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Reward your kids
for doing
their homework


Print out a Homework Chart:

Click on image to print out a larger version

Sit down with your child and set realistic homework goals. A great way to do this is to provide your child with a date book for school. Each day before your child comes home from school, they need to fill out any homework assignments that need to be completed for the rest of the week. Check the date book daily. Fill out the bottom of the chart together. This way your child knows exactly what is expected of them to receive a reward. You can use this chart to assist you in picking out a reward.

Explain to your child that they get to color in a star every night upon completion of their homework. Explain to them that you must look over their homework before they can color in the star. If homework is not completed, they cannot color a star.

If your child's homework is full of mistakes, take this opportunity to go over the homework with them. Explain how it is done and let them try and fix their mistakes themselves. Do not fix their mistakes for them. Let them go to school with incorrect answers. This is important to learning. The teacher needs to know what level your child is at in order to better assist them with their educational plan.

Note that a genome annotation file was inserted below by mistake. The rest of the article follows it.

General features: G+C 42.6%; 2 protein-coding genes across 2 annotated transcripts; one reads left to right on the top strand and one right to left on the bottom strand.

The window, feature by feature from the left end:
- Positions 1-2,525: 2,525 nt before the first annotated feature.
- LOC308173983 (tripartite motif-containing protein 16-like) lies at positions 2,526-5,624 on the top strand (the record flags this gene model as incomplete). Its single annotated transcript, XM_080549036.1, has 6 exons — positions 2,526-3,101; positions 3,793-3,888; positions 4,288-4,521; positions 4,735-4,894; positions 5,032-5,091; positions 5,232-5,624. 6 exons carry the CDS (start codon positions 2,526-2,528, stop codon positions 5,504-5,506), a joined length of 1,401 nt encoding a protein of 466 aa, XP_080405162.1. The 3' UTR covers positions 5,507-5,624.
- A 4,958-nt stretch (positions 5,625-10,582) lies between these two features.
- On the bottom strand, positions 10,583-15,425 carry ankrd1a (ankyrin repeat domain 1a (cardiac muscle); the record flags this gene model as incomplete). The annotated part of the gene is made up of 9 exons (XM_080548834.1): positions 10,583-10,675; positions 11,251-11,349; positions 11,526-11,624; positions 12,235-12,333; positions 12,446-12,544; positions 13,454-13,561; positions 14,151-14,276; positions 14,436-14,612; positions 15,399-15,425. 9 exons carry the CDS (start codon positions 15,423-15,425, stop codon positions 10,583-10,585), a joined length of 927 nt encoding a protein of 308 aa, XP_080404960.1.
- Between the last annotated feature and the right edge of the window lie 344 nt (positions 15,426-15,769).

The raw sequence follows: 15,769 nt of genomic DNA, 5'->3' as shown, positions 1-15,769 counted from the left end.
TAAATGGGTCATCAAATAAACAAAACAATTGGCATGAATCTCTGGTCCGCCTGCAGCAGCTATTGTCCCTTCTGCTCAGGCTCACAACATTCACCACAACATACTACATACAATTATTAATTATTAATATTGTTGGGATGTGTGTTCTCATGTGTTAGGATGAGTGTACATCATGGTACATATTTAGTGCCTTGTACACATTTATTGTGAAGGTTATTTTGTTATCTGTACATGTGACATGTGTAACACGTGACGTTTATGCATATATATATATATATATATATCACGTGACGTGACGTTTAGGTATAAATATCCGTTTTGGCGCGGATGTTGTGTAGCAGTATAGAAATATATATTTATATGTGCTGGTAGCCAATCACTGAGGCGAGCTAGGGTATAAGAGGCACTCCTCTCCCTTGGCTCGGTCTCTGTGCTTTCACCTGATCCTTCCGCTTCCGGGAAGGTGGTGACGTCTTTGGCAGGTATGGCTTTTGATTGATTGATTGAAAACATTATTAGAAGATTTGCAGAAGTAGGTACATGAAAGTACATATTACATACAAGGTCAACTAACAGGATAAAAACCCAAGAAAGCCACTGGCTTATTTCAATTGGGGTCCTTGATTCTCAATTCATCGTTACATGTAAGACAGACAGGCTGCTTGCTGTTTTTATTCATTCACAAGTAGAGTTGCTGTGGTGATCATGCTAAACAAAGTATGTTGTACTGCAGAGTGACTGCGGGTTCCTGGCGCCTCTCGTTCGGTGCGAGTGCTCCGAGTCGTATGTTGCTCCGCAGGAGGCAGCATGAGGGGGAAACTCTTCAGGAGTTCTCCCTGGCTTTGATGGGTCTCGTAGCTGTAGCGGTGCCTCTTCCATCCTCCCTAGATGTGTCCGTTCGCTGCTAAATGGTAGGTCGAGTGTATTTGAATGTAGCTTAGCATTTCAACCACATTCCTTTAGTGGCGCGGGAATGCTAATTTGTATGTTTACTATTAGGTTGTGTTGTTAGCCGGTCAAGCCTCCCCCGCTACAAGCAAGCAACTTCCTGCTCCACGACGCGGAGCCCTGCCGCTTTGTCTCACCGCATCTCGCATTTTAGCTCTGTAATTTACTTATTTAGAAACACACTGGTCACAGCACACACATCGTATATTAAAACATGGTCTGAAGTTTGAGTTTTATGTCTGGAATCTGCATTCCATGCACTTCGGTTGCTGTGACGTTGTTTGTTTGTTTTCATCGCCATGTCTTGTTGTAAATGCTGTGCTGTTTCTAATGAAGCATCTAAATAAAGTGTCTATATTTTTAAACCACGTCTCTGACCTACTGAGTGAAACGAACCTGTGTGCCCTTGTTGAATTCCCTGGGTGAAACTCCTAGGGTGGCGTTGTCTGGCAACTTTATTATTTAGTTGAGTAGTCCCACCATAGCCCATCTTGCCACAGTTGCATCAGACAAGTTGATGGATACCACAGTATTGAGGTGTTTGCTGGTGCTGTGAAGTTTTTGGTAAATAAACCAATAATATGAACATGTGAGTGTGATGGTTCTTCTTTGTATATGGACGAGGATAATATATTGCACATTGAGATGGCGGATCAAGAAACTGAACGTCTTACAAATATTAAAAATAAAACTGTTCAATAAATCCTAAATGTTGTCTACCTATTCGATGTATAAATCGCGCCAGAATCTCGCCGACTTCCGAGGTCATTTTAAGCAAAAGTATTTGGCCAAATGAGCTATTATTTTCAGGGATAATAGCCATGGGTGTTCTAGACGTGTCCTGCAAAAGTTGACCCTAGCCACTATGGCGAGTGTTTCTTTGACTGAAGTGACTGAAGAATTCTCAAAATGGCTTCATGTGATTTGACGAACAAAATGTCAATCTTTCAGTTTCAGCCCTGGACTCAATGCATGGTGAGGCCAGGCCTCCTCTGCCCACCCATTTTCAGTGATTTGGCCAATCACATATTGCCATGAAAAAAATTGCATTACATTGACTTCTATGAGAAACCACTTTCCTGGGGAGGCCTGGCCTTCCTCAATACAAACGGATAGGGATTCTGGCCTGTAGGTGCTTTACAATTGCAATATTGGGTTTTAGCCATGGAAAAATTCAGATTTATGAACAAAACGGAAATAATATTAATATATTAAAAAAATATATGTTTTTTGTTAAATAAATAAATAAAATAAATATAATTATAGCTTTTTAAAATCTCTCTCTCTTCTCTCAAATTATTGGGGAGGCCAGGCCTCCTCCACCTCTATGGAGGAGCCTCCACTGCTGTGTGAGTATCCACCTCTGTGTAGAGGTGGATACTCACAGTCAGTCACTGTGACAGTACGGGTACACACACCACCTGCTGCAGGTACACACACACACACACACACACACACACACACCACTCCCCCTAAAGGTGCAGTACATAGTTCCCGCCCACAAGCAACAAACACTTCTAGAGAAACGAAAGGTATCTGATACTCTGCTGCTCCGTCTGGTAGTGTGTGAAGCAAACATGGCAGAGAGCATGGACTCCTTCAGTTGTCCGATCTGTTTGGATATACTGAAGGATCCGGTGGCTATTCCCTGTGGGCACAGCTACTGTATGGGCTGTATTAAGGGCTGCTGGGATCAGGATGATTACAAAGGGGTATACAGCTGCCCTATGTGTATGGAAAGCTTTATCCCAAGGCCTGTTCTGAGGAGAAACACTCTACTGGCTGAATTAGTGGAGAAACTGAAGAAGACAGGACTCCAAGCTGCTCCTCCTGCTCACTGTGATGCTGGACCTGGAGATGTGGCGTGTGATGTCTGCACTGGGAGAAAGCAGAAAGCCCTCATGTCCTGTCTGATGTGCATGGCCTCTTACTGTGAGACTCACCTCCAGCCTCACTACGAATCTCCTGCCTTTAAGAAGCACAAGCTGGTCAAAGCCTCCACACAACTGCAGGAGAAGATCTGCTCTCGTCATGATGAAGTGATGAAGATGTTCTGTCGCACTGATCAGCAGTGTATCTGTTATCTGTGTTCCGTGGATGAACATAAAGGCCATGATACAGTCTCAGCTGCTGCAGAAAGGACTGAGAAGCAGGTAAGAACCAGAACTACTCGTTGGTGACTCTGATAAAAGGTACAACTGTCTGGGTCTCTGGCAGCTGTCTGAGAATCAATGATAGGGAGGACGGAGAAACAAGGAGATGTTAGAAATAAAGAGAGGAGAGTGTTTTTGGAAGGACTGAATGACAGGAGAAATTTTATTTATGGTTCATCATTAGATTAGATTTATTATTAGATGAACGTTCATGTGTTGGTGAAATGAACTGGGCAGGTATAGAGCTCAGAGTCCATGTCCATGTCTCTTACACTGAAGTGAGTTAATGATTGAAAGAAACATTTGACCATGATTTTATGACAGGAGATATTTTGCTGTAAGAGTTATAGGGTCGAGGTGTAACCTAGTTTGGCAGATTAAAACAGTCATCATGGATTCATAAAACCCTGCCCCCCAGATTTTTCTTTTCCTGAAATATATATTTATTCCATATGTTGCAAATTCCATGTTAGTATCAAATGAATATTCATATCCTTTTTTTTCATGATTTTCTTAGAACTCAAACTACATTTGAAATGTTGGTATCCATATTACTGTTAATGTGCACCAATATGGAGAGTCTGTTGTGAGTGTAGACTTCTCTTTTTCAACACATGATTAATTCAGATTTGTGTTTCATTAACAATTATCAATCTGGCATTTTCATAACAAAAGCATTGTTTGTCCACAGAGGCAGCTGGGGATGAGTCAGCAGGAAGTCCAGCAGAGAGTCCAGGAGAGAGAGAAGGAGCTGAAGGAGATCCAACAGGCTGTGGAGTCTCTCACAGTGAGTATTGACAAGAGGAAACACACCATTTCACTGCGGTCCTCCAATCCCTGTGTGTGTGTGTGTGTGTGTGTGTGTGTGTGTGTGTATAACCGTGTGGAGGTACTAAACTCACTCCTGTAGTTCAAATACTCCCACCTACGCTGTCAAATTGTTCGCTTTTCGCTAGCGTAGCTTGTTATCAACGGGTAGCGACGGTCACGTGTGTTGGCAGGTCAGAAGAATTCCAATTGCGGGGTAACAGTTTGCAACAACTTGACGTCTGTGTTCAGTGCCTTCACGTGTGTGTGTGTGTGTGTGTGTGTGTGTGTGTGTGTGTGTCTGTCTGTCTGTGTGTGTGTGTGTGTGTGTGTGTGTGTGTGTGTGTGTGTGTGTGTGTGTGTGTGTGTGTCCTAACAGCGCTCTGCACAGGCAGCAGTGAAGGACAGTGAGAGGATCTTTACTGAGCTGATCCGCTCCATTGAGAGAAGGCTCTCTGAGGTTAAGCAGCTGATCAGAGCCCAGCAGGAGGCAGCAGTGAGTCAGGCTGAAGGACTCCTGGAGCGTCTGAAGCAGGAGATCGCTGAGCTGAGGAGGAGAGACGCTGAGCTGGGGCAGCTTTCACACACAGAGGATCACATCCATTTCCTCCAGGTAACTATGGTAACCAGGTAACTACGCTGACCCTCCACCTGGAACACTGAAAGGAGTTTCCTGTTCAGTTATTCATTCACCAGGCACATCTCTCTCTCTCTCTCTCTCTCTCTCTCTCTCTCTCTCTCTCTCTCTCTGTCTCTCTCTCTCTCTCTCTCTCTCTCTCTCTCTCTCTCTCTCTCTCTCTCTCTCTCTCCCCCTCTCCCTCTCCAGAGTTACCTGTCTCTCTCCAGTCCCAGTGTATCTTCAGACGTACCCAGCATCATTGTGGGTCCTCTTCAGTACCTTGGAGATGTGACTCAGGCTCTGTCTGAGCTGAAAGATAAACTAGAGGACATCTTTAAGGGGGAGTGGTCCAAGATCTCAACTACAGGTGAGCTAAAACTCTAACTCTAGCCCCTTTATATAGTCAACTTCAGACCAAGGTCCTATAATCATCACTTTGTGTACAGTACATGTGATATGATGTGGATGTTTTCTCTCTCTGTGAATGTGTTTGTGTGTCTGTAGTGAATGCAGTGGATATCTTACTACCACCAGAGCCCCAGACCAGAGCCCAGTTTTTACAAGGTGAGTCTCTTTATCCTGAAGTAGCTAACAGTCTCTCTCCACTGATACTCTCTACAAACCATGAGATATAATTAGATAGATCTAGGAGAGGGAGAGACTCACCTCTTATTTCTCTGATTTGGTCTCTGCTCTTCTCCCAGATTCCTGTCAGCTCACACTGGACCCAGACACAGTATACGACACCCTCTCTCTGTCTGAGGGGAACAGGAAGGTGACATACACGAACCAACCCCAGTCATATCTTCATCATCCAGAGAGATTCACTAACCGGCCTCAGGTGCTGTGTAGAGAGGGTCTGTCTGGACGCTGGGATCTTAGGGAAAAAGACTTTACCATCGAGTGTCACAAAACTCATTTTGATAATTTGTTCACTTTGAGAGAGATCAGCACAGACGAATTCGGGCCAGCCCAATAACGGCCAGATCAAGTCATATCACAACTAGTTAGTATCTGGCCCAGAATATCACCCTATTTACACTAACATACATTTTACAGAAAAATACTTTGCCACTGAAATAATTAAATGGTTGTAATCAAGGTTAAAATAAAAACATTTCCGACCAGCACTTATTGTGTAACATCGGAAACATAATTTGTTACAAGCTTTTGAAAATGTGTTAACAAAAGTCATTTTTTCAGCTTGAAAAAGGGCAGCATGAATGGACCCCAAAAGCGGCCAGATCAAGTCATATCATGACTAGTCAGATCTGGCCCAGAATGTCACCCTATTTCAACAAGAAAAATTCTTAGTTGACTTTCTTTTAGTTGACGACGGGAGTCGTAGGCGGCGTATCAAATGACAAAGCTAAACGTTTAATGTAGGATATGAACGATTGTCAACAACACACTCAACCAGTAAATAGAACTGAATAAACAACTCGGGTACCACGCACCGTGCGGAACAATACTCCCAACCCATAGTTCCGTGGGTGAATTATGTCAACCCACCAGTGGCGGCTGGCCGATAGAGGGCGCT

Place the chart in an area where it is easily seen. Perhaps the refrigerator or kitchen bulletin board.

At the end of the week look at the chart together. If your child has won their reward, they must receive it that day for it to be effective. If they have not reached their goal, discuss why. Perhaps they are having trouble with certain subjects or the goals of your program may be too high to reach at this time. Change your goals as needed.

If you find that your child is not receiving homework at least twice a week, contact their teacher. Perhaps your child is not bringing home work. Or, maybe the teacher does not believe in homework. If this is the case, I would suggest giving your child homework yourself. It is good practice for later in their educational experience. Give them some reading, spelling and a bit of math. Talk about science or do an experiment together. Make it fun!

Another problem some parents have is that the teacher gives too much homework to their students. Although homework is important and should be given nightly, a reasonable workload should be expected. If you find your elementary school child is doing 3 hours of homework a night, you might want to talk to the teacher about the workload. I have found that children in grades 1-3 do well with a half hour to an hour of homework. A child in grades 4-6 do well with an hour to an hour and half of homework. Children in grades 7 and 8 should be doing two to two and half hours of homework a night.

If you want, you can print out these rewards to give to your child each week. How about making another reward they can work towards. If they get 4 printed out rewards in the month, they can purchase a video or cd. Maybe go to the movies with a friend, your treat. Choose something very special.

Sometimes this program fails to work because your child needs to receive an award daily instead of weekly. If this is the case, change the program to meet their needs. Have a small nightly reward chosen and a larger weekly award.

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